A world class institution like the V&A can knock together shows with their eyes closed. They have a wealth of exquisite garments in their permanent collections, as well as contacts in high places to source rare key pieces and historical experts on hand to flesh out the details. What really sets an exhibition apart, however, is its ability to leave a lasting impression. I left Undressed: A Brief History of Underwear feeling a little like I’d just seen the Emperor’s New Clothes.
My mother and I had bought tickets having been intrigued by the description of Undressed on the V&A website:
This exhibition explores the intimate relationship between underwear and fashion and its role in moulding the body to a fashionable ideal, with cut, fit, fabric and decoration revealing issues of gender, sex and morality.
This sounded to us like more than a collection of clothing and hoped for a revealing insight into the history of our intimates.
During our visit, of course we were shocked by miniscule corsets, impressed by the minute hand-stitching on gossamer camisoles, interested by the developments in fabric use over time, and absorbed by the evolution of shapewear through history. For the dedicated follower of fashion, there is plenty to take in. For those hoping for the more cerebral angle promised in the exhibition description, we were a little disappointed.
more films on couture and history would have elevated what the displays offered visitors, from appreciation to understanding
Firstly, the exhibition layout was puzzling from the start. Those familiar with the V&A fashion area will remember the circular room in which exhibitions are commonly held. My mother and I couldn’t find an obvious route to follow – the displays are not chronologically spaced and are only loosely organised by garment or theme. Perhaps this would have been less of a problem had there been fewer visitors that day.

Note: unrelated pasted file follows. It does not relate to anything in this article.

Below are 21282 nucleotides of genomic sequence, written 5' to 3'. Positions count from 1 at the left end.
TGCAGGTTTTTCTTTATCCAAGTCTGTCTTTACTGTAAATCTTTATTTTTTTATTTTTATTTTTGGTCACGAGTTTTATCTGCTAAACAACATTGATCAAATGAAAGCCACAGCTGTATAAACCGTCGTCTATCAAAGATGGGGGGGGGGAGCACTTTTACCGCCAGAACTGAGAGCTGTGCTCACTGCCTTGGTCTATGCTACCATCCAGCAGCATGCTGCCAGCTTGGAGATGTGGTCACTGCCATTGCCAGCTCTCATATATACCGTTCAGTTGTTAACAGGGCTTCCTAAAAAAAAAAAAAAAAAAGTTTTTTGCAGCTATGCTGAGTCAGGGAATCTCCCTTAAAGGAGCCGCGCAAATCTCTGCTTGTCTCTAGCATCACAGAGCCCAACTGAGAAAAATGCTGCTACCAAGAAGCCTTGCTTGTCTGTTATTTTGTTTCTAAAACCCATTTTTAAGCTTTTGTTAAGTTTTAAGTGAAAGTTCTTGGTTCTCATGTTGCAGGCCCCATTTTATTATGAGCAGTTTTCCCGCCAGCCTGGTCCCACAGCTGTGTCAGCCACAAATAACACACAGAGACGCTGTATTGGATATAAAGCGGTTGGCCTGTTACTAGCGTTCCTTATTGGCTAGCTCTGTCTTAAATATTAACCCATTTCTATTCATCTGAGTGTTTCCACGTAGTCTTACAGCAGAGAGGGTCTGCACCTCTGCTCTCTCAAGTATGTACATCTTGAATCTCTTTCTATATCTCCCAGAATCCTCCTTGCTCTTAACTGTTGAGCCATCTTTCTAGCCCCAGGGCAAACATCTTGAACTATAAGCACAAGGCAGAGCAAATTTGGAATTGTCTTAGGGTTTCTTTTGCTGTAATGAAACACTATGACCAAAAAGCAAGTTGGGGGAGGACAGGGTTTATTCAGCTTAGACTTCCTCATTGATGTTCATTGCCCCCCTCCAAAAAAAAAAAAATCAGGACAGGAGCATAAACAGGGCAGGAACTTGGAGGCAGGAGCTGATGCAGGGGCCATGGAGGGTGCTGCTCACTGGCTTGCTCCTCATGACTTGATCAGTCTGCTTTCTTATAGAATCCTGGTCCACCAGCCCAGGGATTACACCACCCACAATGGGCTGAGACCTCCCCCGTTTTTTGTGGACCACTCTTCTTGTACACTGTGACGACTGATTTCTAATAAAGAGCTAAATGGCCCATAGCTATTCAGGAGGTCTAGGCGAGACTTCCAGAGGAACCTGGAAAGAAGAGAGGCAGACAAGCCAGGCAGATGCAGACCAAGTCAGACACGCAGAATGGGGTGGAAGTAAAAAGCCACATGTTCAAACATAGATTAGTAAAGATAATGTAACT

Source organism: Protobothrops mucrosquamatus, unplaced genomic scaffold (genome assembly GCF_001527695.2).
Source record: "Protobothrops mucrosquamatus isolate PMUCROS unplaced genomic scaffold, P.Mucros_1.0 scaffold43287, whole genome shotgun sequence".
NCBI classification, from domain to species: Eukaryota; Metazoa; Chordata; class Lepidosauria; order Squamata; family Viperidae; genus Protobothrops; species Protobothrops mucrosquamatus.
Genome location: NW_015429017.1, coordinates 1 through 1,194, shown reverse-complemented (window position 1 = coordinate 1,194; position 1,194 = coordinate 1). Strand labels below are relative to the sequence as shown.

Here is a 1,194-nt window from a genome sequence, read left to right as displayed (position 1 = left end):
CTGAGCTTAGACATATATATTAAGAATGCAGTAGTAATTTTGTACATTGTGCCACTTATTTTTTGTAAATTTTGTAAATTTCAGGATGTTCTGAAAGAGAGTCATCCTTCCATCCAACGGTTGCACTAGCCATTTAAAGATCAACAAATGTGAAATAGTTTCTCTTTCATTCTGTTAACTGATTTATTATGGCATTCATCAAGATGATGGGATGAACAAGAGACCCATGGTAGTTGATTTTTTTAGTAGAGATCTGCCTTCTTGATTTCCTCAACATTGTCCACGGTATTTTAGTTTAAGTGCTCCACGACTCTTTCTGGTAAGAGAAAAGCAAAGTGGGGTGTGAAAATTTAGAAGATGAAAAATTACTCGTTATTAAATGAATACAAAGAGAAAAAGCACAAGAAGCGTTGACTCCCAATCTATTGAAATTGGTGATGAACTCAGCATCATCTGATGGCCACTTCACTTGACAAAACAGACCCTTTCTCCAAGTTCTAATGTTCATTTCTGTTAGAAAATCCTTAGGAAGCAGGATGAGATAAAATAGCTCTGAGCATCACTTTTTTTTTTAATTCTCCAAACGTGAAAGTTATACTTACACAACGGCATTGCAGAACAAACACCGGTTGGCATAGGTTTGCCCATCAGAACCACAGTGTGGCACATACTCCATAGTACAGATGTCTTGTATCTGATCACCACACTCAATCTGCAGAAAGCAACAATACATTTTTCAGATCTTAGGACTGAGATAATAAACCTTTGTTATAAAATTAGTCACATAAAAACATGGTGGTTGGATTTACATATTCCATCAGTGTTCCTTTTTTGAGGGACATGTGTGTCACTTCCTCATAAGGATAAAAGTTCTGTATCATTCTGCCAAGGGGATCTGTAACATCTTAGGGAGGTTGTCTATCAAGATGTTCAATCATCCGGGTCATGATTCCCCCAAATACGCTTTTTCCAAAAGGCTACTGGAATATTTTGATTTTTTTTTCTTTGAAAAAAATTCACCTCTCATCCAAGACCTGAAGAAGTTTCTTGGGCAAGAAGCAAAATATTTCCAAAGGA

There are two levels to the Undressed: the ground floor displays more functional clothing, the upper floor shows more impressive, sensual pieces. We wandered around admiring the garments, which were themselves objects of interest. It was the accompanying information that was lacking. We can’t have been the only visitors left guessing at the waist size of the corsets, for example.
A couple of contemporary exhibits were accompanied by short films, explaining the design and manufacturing process. Lingerie designer Carine Gilson demonstrates how satin is overlaid with lace in one such film – a personal highlight for me. More films on couture and history would have elevated what the displays offered visitors, from appreciation to understanding.
As mentioned, Undressed promised the visitor an exploration of ‘sex, gender and morality’, an introduction that piqued my interest before entering and something I looked forward to learning more about. However, aside from the odd androgynous undergarment, there was little curation that lived up to this bold claim. Perhaps this reflects the underwear industry at large but the clothing on display was riddled with references to ‘masculinity’ and ‘femininity’ without really examining how those concepts have changed over time.
Another thing my mother pointed out was the lack of information about how women have historically managed their periods – an issue intimately related to the history of underwear. In an exhibition unwaveringly discussing breast milk in connection with bras and urination with y-fronts, menstruation seemed like a glaring omission.
For me, Undressed was a prudishly curated collection of underwear; it’s not something that could be saved by the token latex outfit or pieces from sponsor Agent Provocateur, exposing bums, balls and boobs. The curators were more concerned with frilly fabric than what undergarments mean to their wearers. Holding the V&A to its own high standard, this exhibition could use a shot of imagination and, frankly, dare to be a little more rude.